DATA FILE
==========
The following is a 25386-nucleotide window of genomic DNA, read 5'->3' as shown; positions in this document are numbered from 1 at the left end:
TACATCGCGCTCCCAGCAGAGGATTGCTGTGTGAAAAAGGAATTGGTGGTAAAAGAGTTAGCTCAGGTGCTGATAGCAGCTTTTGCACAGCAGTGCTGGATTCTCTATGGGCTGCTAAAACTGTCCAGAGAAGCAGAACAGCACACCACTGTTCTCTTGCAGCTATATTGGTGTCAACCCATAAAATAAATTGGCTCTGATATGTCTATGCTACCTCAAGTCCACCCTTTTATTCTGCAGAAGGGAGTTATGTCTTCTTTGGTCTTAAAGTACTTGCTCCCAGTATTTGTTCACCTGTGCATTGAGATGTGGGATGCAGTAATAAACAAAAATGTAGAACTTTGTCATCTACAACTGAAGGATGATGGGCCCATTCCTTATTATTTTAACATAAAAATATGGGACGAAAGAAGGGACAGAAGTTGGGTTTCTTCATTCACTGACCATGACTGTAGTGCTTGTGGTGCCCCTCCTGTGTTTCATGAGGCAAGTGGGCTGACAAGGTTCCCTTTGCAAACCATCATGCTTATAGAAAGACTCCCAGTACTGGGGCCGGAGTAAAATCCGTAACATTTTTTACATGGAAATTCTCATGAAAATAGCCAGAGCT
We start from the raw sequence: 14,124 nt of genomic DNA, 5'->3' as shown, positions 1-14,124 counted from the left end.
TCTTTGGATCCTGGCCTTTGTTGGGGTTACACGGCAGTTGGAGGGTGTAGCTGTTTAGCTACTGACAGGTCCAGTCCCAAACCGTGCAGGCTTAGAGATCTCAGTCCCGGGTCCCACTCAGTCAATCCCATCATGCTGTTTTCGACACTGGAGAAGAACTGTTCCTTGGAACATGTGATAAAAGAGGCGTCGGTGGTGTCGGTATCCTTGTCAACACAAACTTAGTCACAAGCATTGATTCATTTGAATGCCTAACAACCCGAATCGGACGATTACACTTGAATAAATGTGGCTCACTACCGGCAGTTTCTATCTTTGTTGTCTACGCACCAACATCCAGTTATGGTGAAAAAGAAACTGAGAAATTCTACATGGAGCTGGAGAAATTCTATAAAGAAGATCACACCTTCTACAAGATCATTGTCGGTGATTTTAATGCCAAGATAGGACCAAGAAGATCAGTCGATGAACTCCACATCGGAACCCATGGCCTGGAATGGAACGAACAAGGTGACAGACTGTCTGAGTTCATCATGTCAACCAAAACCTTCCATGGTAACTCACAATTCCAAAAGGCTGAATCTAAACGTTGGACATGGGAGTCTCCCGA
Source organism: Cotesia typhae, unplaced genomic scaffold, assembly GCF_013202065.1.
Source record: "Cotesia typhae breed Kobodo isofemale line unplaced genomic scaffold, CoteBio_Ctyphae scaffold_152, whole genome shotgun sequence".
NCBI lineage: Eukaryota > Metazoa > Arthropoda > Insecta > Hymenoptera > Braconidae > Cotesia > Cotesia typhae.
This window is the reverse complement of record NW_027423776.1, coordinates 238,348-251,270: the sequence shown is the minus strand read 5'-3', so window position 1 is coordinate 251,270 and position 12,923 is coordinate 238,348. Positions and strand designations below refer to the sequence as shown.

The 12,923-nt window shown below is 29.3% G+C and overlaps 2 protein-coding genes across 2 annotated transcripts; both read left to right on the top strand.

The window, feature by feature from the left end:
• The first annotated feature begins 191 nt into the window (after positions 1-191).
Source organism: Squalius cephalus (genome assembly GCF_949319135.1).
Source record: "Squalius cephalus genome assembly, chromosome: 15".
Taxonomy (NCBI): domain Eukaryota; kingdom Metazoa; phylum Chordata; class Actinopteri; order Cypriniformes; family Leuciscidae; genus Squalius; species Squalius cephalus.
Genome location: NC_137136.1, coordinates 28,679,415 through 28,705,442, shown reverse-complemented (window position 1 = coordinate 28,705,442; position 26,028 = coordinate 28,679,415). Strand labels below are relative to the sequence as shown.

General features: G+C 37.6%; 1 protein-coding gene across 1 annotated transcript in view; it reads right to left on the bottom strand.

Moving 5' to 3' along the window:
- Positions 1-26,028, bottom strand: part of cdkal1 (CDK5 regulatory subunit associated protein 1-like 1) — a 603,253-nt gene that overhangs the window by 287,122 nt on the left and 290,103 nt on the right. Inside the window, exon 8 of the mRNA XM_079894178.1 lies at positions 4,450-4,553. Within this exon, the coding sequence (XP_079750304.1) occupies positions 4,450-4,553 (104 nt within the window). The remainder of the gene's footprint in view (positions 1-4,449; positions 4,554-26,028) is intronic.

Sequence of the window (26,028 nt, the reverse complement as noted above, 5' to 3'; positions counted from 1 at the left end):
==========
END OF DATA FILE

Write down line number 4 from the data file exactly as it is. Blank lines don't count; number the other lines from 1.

TCTTTGGATCCTGGCCTTTGTTGGGGTTACACGGCAGTTGGAGGGTGTAGCTGTTTAGCTACTGACAGGTCCAGTCCCAAACCGTGCAGGCTTAGAGATCTCAGTCCCGGGTCCCACTCAGTCAATCCCATCATGCTGTTTTCGACACTGGAGAAGAACTGTTCCTTGGAACATGTGATAAAAGAGGCGTCGGTGGTGTCGGTATCCTTGTCAACACAAACTTAGTCACAAGCATTGATTCATTTGAATGCCTAACAACCCGAATCGGACGATTACACTTGAATAAATGTGGCTCACTACCGGCAGTTTCTATCTTTGTTGTCTACGCACCAACATCCAGTTATGGTGAAAAAGAAACTGAGAAATTCTACATGGAGCTGGAGAAATTCTATAAAGAAGATCACACCTTCTACAAGATCATTGTCGGTGATTTTAATGCCAAGATAGGACCAAGAAGATCAGTCGATGAACTCCACATCGGAACCCATGGCCTGGAATGGAACGAACAAGGTGACAGACTGTCTGAGTTCATCATGTCAACCAAAACCTTCCATGGTAACTCACAATTCCAAAAGGCTGAATCTAAACGTTGGACATGGGAGTCTCCCGA